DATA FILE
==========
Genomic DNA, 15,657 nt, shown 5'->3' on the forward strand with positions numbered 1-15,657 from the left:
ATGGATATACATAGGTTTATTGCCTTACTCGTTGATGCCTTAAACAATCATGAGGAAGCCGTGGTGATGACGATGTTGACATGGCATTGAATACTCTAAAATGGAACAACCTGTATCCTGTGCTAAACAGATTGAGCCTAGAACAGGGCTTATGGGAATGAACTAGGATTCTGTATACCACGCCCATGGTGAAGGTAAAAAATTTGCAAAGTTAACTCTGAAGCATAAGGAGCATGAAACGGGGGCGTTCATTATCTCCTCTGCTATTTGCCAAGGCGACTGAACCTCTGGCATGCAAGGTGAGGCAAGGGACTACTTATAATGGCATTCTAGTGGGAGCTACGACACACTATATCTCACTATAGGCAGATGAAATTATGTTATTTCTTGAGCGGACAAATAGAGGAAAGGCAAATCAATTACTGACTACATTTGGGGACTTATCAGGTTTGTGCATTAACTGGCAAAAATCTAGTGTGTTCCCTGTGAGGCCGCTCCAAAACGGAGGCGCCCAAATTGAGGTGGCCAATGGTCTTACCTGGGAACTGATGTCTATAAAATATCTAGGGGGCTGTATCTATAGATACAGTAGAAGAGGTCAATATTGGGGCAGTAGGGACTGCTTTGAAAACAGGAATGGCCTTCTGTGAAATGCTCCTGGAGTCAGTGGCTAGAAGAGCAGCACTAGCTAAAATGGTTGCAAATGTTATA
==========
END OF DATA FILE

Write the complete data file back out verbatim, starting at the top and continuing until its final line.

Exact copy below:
Genomic DNA, 15,657 nt, shown 5'->3' on the forward strand with positions numbered 1-15,657 from the left:
ATGGATATACATAGGTTTATTGCCTTACTCGTTGATGCCTTAAACAATCATGAGGAAGCCGTGGTGATGACGATGTTGACATGGCATTGAATACTCTAAAATGGAACAACCTGTATCCTGTGCTAAACAGATTGAGCCTAGAACAGGGCTTATGGGAATGAACTAGGATTCTGTATACCACGCCCATGGTGAAGGTAAAAAATTTGCAAAGTTAACTCTGAAGCATAAGGAGCATGAAACGGGGGCGTTCATTATCTCCTCTGCTATTTGCCAAGGCGACTGAACCTCTGGCATGCAAGGTGAGGCAAGGGACTACTTATAATGGCATTCTAGTGGGAGCTACGACACACTATATCTCACTATAGGCAGATGAAATTATGTTATTTCTTGAGCGGACAAATAGAGGAAAGGCAAATCAATTACTGACTACATTTGGGGACTTATCAGGTTTGTGCATTAACTGGCAAAAATCTAGTGTGTTCCCTGTGAGGCCGCTCCAAAACGGAGGCGCCCAAATTGAGGTGGCCAATGGTCTTACCTGGGAACTGATGTCTATAAAATATCTAGGGGGCTGTATCTATAGATACAGTAGAAGAGGTCAATATTGGGGCAGTAGGGACTGCTTTGAAAACAGGAATGGCCTTCTGTGAAATGCTCCTGGAGTCAGTGGCTAGAAGAGCAGCACTAGCTAAAATGGTTGCAAATGTTATA